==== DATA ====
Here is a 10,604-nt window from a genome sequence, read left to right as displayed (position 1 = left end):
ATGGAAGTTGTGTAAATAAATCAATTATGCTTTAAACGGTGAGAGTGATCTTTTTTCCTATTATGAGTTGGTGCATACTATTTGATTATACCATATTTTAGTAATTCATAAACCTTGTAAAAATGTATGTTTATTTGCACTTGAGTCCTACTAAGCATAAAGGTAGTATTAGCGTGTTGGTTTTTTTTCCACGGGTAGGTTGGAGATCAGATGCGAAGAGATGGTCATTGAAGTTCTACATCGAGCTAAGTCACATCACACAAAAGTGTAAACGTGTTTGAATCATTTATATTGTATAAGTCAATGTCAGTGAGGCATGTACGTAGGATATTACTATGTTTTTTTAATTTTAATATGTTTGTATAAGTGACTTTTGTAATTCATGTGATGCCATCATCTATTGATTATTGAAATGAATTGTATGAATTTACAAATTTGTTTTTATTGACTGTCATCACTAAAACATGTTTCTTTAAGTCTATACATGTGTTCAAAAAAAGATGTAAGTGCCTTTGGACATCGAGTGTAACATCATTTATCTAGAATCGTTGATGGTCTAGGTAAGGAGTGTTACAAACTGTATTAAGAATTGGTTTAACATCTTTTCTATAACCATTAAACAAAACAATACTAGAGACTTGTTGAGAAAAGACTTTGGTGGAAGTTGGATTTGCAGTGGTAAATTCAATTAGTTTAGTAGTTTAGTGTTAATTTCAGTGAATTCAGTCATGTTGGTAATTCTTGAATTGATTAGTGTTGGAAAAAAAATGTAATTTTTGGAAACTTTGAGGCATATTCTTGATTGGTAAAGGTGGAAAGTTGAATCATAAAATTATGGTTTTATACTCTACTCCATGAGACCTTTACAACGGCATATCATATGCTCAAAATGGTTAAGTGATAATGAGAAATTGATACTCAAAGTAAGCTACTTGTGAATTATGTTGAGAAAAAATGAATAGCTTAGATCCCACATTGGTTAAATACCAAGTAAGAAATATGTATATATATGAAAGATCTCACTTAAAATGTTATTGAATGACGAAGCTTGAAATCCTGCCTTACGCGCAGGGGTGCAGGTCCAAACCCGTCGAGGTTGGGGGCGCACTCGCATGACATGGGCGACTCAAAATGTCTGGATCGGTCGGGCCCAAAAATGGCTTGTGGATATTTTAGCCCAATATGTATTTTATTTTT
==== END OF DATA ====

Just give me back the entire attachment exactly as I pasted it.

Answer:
Here is a 10,604-nt window from a genome sequence, read left to right as displayed (position 1 = left end):
ATGGAAGTTGTGTAAATAAATCAATTATGCTTTAAACGGTGAGAGTGATCTTTTTTCCTATTATGAGTTGGTGCATACTATTTGATTATACCATATTTTAGTAATTCATAAACCTTGTAAAAATGTATGTTTATTTGCACTTGAGTCCTACTAAGCATAAAGGTAGTATTAGCGTGTTGGTTTTTTTTCCACGGGTAGGTTGGAGATCAGATGCGAAGAGATGGTCATTGAAGTTCTACATCGAGCTAAGTCACATCACACAAAAGTGTAAACGTGTTTGAATCATTTATATTGTATAAGTCAATGTCAGTGAGGCATGTACGTAGGATATTACTATGTTTTTTTAATTTTAATATGTTTGTATAAGTGACTTTTGTAATTCATGTGATGCCATCATCTATTGATTATTGAAATGAATTGTATGAATTTACAAATTTGTTTTTATTGACTGTCATCACTAAAACATGTTTCTTTAAGTCTATACATGTGTTCAAAAAAAGATGTAAGTGCCTTTGGACATCGAGTGTAACATCATTTATCTAGAATCGTTGATGGTCTAGGTAAGGAGTGTTACAAACTGTATTAAGAATTGGTTTAACATCTTTTCTATAACCATTAAACAAAACAATACTAGAGACTTGTTGAGAAAAGACTTTGGTGGAAGTTGGATTTGCAGTGGTAAATTCAATTAGTTTAGTAGTTTAGTGTTAATTTCAGTGAATTCAGTCATGTTGGTAATTCTTGAATTGATTAGTGTTGGAAAAAAAATGTAATTTTTGGAAACTTTGAGGCATATTCTTGATTGGTAAAGGTGGAAAGTTGAATCATAAAATTATGGTTTTATACTCTACTCCATGAGACCTTTACAACGGCATATCATATGCTCAAAATGGTTAAGTGATAATGAGAAATTGATACTCAAAGTAAGCTACTTGTGAATTATGTTGAGAAAAAATGAATAGCTTAGATCCCACATTGGTTAAATACCAAGTAAGAAATATGTATATATATGAAAGATCTCACTTAAAATGTTATTGAATGACGAAGCTTGAAATCCTGCCTTACGCGCAGGGGTGCAGGTCCAAACCCGTCGAGGTTGGGGGCGCACTCGCATGACATGGGCGACTCAAAATGTCTGGATCGGTCGGGCCCAAAAATGGCTTGTGGATATTTTAGCCCAATATGTATTTTATTTTT